It's interesting to see the things you've planted and sprouted on your balcony Tammy. Having grown up in Iowa and then Nebraska, crops are so important to the farmers. In my opinion, for what it's worth, is the big companies are chasing the small family farms away and then basically using the land until it's worthless and moving on. They don't care. My uncle and Grandpa were farmers who knew about rotating crops. They had to make the land last because it was their bread and butter and they fed their families with it. It's sad to see what's happening now. The almighty dollar is the only thing most of the big companies care about.
Oops! Sorry if that sounded harsh. We just have to think about the generations to come. We need to leave a decent legacy.

Blondie's Journal said...

I think it's a great idea to start your own plants from seed, I did that many moons ago but I had a terrible time with the lighting in my house.

While I buy organic fruits and vegetable, sometimes I find the markup in price insanely high. We have have farmland surrounding us in Michigan, and the crops are rotated every spring to precent disease. I've done that in my own garden. Many farmer release aphids and ladybugs to destroy crop damaging bugs. We've made great strides in the US in going this route. I agree with Betsy that we need to support the farmer's that truly care about producing chemical free fertilizers. For myself, I buy local. I often get frustrated that my daughter uses almond and coconut milk rather than cow's milk, for whatever reason. So many cows have been euthanized because of this and the cattle farms are disappearing. To have milk from an almond? I don't get it.

I'm sorry to be overboard negative, but I've had bird feeders that of course, dropped seeds into the soil. When you buy seed, its best to freeze it for at least 24 hours to kill any harmful eggs that can introduce many unwanted weeds in your garden. Dropped seeds, for me, attracted mice and chipmunks which can do real damage to your home.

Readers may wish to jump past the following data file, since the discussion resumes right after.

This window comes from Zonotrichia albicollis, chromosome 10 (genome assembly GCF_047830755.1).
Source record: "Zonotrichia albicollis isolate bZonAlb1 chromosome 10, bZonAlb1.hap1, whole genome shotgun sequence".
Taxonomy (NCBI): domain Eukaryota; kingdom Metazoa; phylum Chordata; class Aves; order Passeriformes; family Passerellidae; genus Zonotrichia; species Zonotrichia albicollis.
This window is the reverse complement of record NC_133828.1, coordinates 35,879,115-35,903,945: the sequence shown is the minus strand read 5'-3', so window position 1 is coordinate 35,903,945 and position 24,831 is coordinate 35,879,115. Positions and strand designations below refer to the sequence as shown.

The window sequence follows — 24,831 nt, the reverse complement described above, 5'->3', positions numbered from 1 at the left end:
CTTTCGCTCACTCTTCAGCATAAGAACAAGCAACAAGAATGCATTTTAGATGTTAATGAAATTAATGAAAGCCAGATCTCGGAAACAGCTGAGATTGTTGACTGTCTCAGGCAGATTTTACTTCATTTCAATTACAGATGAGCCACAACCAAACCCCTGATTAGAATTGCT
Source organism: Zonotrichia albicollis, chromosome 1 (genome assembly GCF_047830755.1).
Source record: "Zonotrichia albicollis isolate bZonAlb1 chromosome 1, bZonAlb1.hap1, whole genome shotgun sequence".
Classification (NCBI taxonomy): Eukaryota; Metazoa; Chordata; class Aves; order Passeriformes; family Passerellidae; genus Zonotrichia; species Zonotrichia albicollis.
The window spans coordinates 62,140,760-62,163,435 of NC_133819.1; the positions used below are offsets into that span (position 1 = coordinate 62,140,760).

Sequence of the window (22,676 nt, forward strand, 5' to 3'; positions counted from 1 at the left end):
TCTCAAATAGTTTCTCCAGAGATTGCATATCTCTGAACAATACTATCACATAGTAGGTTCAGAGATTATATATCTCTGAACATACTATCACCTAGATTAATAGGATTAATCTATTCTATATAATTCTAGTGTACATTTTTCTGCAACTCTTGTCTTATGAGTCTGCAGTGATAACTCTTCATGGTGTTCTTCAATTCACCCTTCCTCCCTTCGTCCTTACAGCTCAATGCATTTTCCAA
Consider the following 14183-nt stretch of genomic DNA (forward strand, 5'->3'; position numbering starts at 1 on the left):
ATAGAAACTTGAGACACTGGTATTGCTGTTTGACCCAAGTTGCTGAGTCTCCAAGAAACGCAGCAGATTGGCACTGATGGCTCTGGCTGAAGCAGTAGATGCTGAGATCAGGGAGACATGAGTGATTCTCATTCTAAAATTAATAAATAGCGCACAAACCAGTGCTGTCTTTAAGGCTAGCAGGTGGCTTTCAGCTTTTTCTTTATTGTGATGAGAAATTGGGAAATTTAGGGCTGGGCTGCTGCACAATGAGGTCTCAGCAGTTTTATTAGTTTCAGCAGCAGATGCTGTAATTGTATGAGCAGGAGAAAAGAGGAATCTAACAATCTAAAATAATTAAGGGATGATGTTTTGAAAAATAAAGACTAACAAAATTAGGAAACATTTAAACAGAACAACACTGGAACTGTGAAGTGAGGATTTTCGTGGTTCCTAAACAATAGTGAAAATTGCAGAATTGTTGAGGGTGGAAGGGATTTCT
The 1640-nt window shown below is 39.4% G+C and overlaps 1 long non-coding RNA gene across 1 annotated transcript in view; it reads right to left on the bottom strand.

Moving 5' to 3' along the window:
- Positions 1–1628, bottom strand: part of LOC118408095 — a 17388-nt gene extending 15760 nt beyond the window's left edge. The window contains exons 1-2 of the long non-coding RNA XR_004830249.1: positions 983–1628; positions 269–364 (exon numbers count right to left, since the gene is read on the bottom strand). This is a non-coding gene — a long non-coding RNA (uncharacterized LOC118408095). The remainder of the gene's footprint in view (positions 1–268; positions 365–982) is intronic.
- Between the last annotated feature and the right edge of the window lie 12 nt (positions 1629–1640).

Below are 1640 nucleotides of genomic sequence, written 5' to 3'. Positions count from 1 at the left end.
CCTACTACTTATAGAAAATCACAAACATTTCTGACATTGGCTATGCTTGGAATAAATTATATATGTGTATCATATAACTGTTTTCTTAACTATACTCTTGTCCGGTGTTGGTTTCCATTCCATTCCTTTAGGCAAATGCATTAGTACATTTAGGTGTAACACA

I love the idea of Soil Day and always appreciate your way of getting involved in all the best for our plant.

Sending hugs, Tammy,


Linda said...

It's always fun to see what the seeds will do.
Weather here - of course is now moving into the winter months. It's generally in the 20s or 30s in the mornings and warming up to 40s by day which isn't bad for December in Central Illinois. In fact, we are supposed to be in the 50s by mid to later this week, which is exceptionally warm for this time of year. The ground still hasn't froze and can be dug in right now, but that's pretty much how it's been for many winters now in the natural change of climate with all the ebbs and flows. I've been pushing myself to get outside in the early mornings for my runs/walks as much as possible, because I realize there will be many times coming in January and February when it will be solely indoors on the treadmill, so have to take advantage of the fresh air while I can.

Angie said...

Tammy - it continues to be cold here, but not much snow. We need it for our local ski resort, where we work part time. I totally agree with your comments about agricultural practices. I don't think people realize how long it takes for soil to be produced!!!